Canada Housing Ban May Force Indian Investors To Look Elsewhere

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Canada Housing Ban May Force Indian Investors To Look Elsewhere

| Updated: February 9, 2024 21:37

Canada has decided to increase the tenure of the ban on foreign home buyers for two more years to address the matter of housing affordability for its own citizens. It means the bank will impact non-Canadian resident Indians too.

The development could discourage Indian investors who may now look elsewhere. They might turn to European nations with greater growth prospects. 

The government had barred non-Canadians from acquiring properties in 2022, and the measure expires on January 1, 2025. That date has now been moved to January 1, 2027, The Hindustan Times reported. 

“For Indian real estate investors, this extended ban could have several implications including reduced investment opportunities and a shift in their focus on investment. Canada has been a popular destination for real estate investment due to its stable market, strong property rights, and potential for appreciation. The extension of the ban means that Indian investors will have to look elsewhere for investment opportunities or wait until the ban is lifted,” Ashwin Chadha, CEO, India Sotheby’s International Realty, told the daily.

Canada also imposes a Non-Resident Speculation Tax (NRST), paid by foreign buyers to purchase properties in Ontario or in certain British Columbia regions.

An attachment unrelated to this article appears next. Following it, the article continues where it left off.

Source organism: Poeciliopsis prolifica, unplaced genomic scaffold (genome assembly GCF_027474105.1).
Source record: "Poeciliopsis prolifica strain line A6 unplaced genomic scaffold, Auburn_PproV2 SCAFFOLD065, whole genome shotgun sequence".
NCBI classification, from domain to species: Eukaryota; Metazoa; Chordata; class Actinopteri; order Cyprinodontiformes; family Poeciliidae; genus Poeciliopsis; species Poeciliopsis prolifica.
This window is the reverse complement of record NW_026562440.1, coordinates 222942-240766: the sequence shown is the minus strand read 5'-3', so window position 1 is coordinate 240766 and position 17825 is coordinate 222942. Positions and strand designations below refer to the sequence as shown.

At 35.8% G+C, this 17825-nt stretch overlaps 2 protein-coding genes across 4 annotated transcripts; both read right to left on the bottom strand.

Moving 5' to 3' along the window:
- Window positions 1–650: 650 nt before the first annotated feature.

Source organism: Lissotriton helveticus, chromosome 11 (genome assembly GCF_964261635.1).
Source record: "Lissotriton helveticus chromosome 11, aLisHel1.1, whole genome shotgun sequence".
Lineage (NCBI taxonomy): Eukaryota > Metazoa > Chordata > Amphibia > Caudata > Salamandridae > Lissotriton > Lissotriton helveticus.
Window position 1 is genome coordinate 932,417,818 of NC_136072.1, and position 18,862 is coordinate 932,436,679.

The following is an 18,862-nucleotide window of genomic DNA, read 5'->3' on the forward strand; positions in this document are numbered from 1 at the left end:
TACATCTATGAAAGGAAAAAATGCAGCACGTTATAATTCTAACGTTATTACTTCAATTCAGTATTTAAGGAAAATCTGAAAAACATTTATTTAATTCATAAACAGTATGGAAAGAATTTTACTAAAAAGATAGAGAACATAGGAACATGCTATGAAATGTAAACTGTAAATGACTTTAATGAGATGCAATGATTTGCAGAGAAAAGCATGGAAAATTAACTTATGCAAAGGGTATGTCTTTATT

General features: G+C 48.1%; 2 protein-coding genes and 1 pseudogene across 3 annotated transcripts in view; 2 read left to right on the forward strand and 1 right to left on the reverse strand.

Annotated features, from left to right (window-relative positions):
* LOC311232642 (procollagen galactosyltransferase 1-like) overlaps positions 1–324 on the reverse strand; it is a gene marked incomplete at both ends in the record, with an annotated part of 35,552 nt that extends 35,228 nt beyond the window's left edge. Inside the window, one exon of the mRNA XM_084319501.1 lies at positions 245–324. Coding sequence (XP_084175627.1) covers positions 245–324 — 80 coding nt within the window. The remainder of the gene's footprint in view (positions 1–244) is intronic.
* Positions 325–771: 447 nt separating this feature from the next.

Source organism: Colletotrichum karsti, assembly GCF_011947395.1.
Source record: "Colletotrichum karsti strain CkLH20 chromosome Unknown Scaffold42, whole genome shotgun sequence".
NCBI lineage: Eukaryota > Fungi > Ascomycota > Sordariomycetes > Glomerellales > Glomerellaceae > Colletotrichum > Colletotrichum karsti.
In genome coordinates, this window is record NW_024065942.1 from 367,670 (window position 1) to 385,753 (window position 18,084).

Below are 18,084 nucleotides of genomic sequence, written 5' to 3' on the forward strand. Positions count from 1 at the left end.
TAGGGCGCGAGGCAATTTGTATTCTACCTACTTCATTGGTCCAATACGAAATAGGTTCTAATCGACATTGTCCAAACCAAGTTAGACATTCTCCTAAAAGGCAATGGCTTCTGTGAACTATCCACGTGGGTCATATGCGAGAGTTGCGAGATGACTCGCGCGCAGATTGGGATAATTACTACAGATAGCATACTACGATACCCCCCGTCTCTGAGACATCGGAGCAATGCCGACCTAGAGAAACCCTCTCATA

A real estate expert told the paper that the NRST is 25% in Ontario and 20% in BC.

“If you are not a permanent resident or citizen of Canada you would pay the tax if you entered into a purchase agreement before January 1, 2023, otherwise the federal/national foreign buyer ban would entirely prevent you unless you fall under one of the exemptions such having a student visa or work permit/visa, this being your first and only home in Canada that you are purchasing (for students the property purchase cannot be greater than $500,000), and you still have at least 183 days remaining on the visa/work permit (regardless if exempt from the ban you would still need to pay the tax),” Jeff Levy, Managing Partner, Levy Zavet Lawyers, informed the daily.

The speculation tax is refundable if one avails of permanent residency. Besides NRST exemptions, a rebate of previously paid NRST should be available on meeting certain criteria. For real estate purchases made on or after March 29, 2022, the Permanent Resident NRST Rebate is the only rebate available.

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